alias Client.Repo

  use Dictator.Policy, for: Post

  def load_resource(params) do
	  Repo.get_by(Post, uuid: params["uuid"], id: params["id"])
  end

  # ...
end

You can notice we allow the function to be overridden in the same policy.ex file and the defoverridable call.

Let's recap. At this point we know how to find repos, load resources and we've allowed developers that use our library to have a bunch of options when use-ing Dictator.Policy:

  • :repo allows them to specify which repo to use to load resources.
  • :key allows them to specify a different primary key for the resource.
  • load_resource/1 is overridable to allow complex queries.

Time to move along to how this Dictator thingy calls the police.

How the thing calls the police policy

The next step on our tour is a detour (get it?? I'm on fire today) to plug/authorize.ex, specifically the extract_policy_module/1 function. The trick to inferring the correct policy is very obvious: use private Phoenix stuff that may or may not be in the documentation and get the controller from that. Obviously. We then use that to generate the policy module. If the controller is ClientWeb.PostController, we'll transform it to ClientWeb.Policies.Post.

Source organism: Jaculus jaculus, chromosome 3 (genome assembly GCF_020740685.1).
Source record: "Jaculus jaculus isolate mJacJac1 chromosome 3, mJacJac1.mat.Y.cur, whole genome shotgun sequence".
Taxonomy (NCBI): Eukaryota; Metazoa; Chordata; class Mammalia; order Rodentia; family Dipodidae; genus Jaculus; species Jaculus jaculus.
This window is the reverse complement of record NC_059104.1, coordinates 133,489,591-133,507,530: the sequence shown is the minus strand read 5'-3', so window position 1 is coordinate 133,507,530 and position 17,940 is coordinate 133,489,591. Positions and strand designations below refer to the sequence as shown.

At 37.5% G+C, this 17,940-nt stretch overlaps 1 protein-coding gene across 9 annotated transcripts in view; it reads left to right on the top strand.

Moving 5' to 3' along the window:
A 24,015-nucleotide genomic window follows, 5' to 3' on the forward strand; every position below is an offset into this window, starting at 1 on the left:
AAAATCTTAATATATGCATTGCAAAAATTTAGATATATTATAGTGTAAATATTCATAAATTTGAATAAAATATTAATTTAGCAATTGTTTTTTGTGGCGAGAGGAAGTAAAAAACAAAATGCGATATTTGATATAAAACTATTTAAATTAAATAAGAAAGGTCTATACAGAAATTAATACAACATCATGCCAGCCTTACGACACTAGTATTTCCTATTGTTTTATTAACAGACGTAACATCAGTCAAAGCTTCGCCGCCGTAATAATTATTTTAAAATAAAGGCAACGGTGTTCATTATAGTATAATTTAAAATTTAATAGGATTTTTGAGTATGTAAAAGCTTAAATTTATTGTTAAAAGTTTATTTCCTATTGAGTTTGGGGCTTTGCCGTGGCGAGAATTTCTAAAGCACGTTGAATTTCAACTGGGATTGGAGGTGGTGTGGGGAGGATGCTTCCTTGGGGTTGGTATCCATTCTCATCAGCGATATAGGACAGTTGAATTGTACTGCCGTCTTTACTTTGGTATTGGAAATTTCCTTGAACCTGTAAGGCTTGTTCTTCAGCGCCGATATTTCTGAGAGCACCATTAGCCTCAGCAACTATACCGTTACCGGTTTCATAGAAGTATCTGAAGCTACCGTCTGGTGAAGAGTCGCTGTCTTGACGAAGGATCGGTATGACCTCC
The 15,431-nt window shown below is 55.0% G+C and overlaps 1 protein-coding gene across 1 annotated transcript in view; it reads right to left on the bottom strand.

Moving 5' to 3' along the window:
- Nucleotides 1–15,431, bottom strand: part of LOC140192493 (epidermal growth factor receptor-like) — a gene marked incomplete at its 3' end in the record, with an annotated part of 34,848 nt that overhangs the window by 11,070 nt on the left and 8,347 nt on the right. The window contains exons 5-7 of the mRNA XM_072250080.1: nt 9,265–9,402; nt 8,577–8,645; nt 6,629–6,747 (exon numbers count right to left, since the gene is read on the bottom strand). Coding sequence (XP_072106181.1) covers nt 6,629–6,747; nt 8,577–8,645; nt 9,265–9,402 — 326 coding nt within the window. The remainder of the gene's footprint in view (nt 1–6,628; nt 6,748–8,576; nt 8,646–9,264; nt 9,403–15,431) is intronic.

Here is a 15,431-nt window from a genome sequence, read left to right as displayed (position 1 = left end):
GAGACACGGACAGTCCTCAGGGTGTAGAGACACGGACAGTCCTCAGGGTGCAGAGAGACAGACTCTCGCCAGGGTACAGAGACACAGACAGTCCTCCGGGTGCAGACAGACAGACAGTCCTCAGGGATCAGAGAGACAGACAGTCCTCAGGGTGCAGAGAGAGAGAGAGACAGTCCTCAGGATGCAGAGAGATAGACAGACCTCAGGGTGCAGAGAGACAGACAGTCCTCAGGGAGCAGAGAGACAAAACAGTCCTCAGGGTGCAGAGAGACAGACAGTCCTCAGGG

With that in mind, we can again rely on the developers to be picky and define shared policies or to want to reuse them or do weird developer stuff. Which means that they'll need an override option. Luckily we can easily arrange it. When we are plugging the policy into the controller, developers can provide a :policy key and we'll only call load_policy/1 if the key isn't present:

# lib/client_web/controllers/post_controller.ex
defmodule ClientWeb.PostController do
  use ClientWeb, :controller

  plug Dictator.Plug.Authorize, policy: ClientWeb.Policies.Content

  # ...
end

We've covered how to load resources and how to select the policy. But we're missing a couple of things: how to get the current user and how to get the action.

How the thing interacts with Phoenix

Starting with the current user, let's once again be lazy: we assume there's a current_user in the conn.assigns. Most of the time it will. Of course, them developers will not always call it that, so we can - guess what? - give them an overridable :resource_key option when they're plug-ing the policy in the controller. If your current user in conn.assigns is called current_resource, you can do: